Here are some of the photos I took of the students and their work as the afternoon, and they, progressed.

Victoria lending a helping hand at that tricky stage
of getting the ring ends to line up perfectly!

Tools of the Trade

Getting rid of the excess solder off the edge of a ring

As the afternoon advanced and I later retreated to the kitchen to charge my phone (i.e. my camera) and make some notes; I listened to the chatter drifting through the workshop, the (surprisingly) very melodic sounds of the hammers as people shaped their rings or added a finish, and as the sun finally broke through the clouds over the Marina and filtered into the kitchen; I could have happily curled up on the seats for a nap... very soothing indeed.  

However there was more work to be done by this blogger, and with notes scribbled, muffins nibbled, tea drunk and a freshly charged phone, back to work I went!

Rings were now beginning to look like rings, soldered, shaped and filed - there was one final stage to be completed before they were ready to wear.

P is also for Polishing!  Here is where the machinery did all the hard work as up until now the group had done everything by hand, rings were put into a polishing machine that contained a suspension of grit, and on it was switched!

That gave everyone a chance to tidy up, have another cup of tea and another muffin.  I declined the last muffin... whilst everyone had been busy working earlier I'd already indulged... again!

Suitably refreshed, and with the workshop looking a wee bit tidier, a mere 20 minutes later and the rings were ready for the final inspection.

Everyone was keen to see the final article, not only their own but what others had made too, it was time for my "ooh shiny" mentality to be given full rein, and also to be thankful I'd charged up the phone as there were just a few more pics to be taken.

Last part of the class was the group shot for Oresome (hence why everyone is looking to the left), I think some of the grins on this photo will give you a hint of just how pleased everyone was with their own ring...

Students on the Ring Making Taster Day - April 2014

All the rings!

Time to go home, for me the work was just about to start, for the students they could most certainly congratulate themselves on a job well done!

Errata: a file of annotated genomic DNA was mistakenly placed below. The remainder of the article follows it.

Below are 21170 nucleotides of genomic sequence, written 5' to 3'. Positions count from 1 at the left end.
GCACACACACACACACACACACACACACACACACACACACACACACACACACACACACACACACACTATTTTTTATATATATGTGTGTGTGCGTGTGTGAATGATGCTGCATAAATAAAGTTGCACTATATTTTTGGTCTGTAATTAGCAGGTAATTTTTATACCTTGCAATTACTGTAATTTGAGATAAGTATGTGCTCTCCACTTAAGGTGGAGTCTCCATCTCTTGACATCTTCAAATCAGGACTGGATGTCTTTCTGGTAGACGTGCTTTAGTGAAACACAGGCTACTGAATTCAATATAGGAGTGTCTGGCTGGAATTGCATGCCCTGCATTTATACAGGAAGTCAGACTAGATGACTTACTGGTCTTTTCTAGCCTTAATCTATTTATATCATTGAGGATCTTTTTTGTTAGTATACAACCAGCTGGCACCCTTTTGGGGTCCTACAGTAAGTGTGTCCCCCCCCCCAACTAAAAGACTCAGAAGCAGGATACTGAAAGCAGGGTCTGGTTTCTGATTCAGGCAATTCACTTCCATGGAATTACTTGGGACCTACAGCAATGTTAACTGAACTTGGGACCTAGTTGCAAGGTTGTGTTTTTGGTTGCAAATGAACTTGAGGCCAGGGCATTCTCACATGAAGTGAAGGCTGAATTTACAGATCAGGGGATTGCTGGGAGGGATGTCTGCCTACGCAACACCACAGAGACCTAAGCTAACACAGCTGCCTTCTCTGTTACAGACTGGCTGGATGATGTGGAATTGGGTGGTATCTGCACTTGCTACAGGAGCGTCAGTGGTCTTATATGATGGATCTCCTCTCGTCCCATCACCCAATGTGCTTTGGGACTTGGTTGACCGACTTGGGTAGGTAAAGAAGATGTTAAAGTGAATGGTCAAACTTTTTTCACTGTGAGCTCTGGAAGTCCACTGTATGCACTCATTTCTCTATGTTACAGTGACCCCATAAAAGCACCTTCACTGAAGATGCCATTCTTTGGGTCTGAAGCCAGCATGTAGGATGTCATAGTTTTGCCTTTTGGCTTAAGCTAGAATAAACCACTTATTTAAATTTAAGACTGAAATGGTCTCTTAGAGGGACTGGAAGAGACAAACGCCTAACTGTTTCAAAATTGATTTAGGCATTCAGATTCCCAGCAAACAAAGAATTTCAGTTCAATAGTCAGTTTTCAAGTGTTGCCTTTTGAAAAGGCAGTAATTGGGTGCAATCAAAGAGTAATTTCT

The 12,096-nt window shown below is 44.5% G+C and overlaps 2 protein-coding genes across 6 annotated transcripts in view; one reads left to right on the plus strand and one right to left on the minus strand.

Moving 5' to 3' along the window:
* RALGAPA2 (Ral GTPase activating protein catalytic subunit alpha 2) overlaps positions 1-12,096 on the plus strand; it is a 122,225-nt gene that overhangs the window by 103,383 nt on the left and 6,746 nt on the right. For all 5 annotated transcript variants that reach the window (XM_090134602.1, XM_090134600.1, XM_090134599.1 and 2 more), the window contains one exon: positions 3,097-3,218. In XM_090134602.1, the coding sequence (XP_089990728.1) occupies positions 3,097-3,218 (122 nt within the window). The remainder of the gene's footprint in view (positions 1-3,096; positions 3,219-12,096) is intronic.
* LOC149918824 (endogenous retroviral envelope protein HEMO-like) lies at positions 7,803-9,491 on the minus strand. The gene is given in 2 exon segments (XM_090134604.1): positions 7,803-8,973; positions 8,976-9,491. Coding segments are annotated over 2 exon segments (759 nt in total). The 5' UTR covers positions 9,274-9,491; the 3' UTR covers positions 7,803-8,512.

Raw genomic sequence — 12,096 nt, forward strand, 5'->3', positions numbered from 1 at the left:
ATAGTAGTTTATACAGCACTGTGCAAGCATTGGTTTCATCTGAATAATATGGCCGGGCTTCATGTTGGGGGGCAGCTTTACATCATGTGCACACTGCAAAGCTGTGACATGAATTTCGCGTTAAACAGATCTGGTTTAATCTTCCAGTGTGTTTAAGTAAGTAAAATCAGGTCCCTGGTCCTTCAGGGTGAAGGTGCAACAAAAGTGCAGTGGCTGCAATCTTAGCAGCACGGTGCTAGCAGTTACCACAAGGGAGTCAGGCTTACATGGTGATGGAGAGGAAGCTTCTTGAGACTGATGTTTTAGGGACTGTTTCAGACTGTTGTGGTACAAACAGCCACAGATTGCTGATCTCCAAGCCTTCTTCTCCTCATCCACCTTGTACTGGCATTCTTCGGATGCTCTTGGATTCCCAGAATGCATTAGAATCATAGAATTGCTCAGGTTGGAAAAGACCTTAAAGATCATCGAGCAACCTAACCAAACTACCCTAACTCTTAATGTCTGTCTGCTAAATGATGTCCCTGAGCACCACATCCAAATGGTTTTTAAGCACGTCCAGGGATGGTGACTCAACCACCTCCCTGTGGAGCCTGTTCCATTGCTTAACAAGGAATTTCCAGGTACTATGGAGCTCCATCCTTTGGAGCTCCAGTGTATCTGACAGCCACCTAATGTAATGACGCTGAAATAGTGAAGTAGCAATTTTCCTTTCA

I felt really honoured to be able to spend the day with Nicola and Victoria and their amazing group of students, I *loved* the rings they created and it's a fantastic way to spend a Sunday.

Oresome Gallery Jewellery Courses

Taster DaysThe ring making workshops are usually held on the 3rd Sunday of every month, they cost £50 for the day and the silver will cost £20.  Next one is on 15th June 2014.

Taster Evenings - The pendant making workshops in the evenings on the 3rd Wednesday of each month £50 for the session plus £20 for silver.  Next one is actually tonight, but as that might be a bit short notice, how about the one on the 18th June 2014?

Make Your Own Wedding Ring 2 day bespoke course for couples. £500 per couple - dates can be arranged to mutually suit everyone.

Jewellery Summer School is a week long course taking place from Monday 18th August to Friday 22nd August 2014, 10am-3pm and is suitable for any level of experience, from complete beginner upwards to more experienced practitioners.  £180 per person.

You can contact Oresome Gallery for more details at:
1 Humber Street
The Fruit Market
East Yorkshire

Tel: 01482 213881

Email: oresomegallery (at) gmail (dot) com

Finally they are celebrating their 3rd Birthday Party on 
Sunday 20th July 1pm-4pm
and they invite you to come along
and help them celebrate!